The silhouette is closely related to the origins of Western painting, described by Pliny the Elder in Natural History as first developing by ‘tracing lines around the human shadow’. The series of drawings displayed at Chelsea featured distorted profiles of the artist as different types, both historical and contemporary (for instance, as a liar, with a very long nose, or a gangster, with a baseball hat facing backwards). The figure of the artist was further explored in badges and even tea mugs, hybrids of the artist’s multiple and branded merchandise, engraved with more conventional self-portrait silhouettes. The pamphlet Negative Enthusiasm re-purposes another 18th century genre, the artistic treatise, as a collection of self-portraits of the artist interleaved with philosophical statements on the practice of painting.

This exhibition presents Signific Landscapes, a new series of some thirty paintings (2013-14), figurative landscapes dominated by oversized signatures. Like other contemporary painters, Jeff often uses text in his paintings, as part of a critique of representation, but here these names and flourishes occupy the centre of the stage. The signatures are anagrams of the artist's name (sometimes inverting/reversing letters): Bob Gusi J.P., J. Oddgusi, B.B. Gions, J. Snobigg, J. Nobiggs, Jeff Bobsing, Spin Gob, Roberto Gusi, P.J. Gin-Sobb, Sin Gobb, N. Bigsob, Sig. J. Bond, Snigbob, Bignobs J., J. Bogsbin, SN Jobbig, Poggibonsi, J. Obbsnig, B.B. Jogsin, N. Big-Jobs, No Gibbs, Paul Geoff Jibbns… and also Gibbons J. and Jeff Gibbons.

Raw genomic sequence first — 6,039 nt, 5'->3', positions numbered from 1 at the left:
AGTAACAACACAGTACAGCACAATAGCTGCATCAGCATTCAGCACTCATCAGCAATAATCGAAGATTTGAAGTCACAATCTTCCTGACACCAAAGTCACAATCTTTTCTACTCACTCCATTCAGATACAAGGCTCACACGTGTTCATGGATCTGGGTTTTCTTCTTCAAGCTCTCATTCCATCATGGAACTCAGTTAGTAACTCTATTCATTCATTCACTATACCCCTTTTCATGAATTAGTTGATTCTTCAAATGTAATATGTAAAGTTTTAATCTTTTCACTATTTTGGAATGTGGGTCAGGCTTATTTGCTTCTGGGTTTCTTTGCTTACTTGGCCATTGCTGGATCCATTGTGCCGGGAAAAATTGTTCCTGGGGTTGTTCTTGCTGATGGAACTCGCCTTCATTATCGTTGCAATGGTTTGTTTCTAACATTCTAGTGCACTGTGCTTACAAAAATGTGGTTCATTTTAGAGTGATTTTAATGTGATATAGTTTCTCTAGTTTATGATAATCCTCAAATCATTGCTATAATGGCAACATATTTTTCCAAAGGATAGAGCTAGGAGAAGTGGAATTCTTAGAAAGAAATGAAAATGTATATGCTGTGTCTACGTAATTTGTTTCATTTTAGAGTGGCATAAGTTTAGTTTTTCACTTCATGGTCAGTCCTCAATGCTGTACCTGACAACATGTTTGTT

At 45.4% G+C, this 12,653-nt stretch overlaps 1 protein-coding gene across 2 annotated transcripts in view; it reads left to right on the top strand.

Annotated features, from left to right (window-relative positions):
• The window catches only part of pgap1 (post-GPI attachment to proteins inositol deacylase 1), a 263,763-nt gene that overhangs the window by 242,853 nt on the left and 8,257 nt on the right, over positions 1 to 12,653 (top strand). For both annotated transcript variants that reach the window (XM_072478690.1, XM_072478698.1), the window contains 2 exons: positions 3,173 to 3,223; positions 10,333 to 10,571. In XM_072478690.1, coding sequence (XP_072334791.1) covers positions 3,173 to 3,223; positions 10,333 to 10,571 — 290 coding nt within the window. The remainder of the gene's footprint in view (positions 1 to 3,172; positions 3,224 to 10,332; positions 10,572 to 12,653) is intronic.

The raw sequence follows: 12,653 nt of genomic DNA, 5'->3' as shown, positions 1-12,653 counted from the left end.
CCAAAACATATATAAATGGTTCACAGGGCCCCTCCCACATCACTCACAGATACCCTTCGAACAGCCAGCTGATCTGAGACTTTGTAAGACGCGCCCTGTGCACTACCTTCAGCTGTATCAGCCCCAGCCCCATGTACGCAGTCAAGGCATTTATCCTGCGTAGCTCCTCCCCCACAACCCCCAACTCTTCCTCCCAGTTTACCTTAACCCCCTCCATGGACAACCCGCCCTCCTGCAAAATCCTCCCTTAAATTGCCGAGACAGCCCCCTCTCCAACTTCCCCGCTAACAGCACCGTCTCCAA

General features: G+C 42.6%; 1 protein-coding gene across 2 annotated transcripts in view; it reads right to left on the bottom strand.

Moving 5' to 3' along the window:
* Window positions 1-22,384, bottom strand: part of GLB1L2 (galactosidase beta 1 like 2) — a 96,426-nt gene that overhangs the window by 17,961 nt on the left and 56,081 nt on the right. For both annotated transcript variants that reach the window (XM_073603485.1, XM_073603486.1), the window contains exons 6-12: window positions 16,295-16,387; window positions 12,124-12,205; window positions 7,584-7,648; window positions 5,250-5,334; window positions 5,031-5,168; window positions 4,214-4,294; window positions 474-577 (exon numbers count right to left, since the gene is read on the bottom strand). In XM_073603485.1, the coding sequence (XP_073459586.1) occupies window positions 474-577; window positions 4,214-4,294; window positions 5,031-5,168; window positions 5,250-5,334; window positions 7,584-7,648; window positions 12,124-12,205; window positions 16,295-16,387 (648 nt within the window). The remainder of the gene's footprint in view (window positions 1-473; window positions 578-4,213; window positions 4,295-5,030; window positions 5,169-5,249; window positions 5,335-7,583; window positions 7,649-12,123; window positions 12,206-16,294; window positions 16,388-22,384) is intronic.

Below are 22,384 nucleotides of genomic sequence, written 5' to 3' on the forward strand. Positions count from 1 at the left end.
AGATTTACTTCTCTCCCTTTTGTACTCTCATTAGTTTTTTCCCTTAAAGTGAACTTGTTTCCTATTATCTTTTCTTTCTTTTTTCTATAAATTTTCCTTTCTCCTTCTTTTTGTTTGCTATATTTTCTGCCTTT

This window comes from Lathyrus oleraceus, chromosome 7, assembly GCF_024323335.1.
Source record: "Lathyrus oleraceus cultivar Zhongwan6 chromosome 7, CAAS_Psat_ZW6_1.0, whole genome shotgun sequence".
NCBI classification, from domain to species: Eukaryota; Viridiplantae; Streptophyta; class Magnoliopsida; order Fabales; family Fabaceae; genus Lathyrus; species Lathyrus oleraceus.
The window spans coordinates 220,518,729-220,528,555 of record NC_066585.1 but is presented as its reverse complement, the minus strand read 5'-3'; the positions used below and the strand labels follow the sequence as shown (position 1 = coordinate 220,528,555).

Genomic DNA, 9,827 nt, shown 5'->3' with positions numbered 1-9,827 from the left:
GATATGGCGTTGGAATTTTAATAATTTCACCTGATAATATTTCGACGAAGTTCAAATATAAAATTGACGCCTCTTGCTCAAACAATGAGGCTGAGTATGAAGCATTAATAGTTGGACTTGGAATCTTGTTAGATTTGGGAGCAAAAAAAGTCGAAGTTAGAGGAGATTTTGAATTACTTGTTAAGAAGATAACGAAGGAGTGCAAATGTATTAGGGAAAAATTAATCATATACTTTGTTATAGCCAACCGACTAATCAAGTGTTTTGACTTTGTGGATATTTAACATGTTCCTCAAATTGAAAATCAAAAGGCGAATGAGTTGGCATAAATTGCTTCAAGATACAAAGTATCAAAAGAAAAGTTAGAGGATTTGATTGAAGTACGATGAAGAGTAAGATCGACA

The meaning of the term 'signific' is to act as a sign or signal. Rather than identifying or authenticating provenance, the over-careful, ornate but awkward writing, stretched across the whole canvas, is used as sign of appropriation: the painter as an amateur, clumsily but sensitively rendering landscape views influenced by Delacroix, Turner, Redon, etc. Different palettes are at work here, phoneyism side by side with nostalgia, like Snigbob's pastel blues and pale browns.

Objecthood is another concern in this calculated, philosophical work. The paintings are displayed unframed and unstreched, stapled to the walls, like with previous series. Painting history, particularly Romantic and other 19th and 20th century landscape traditions, is negotiated with borrowed innocence and corny humour. The artist as a circus weightlifter. A fake one, of course.

1.Gerhard Richter in conversation with Irmeline Lebeer, cited in: Crimp, D. (1981) ‘The end of painting’, October, no.16, p. 73

2.Joselit, D. (2009) ‘Painting beside itself’, October, no. 130, p. 134

John Welch Words and Pictures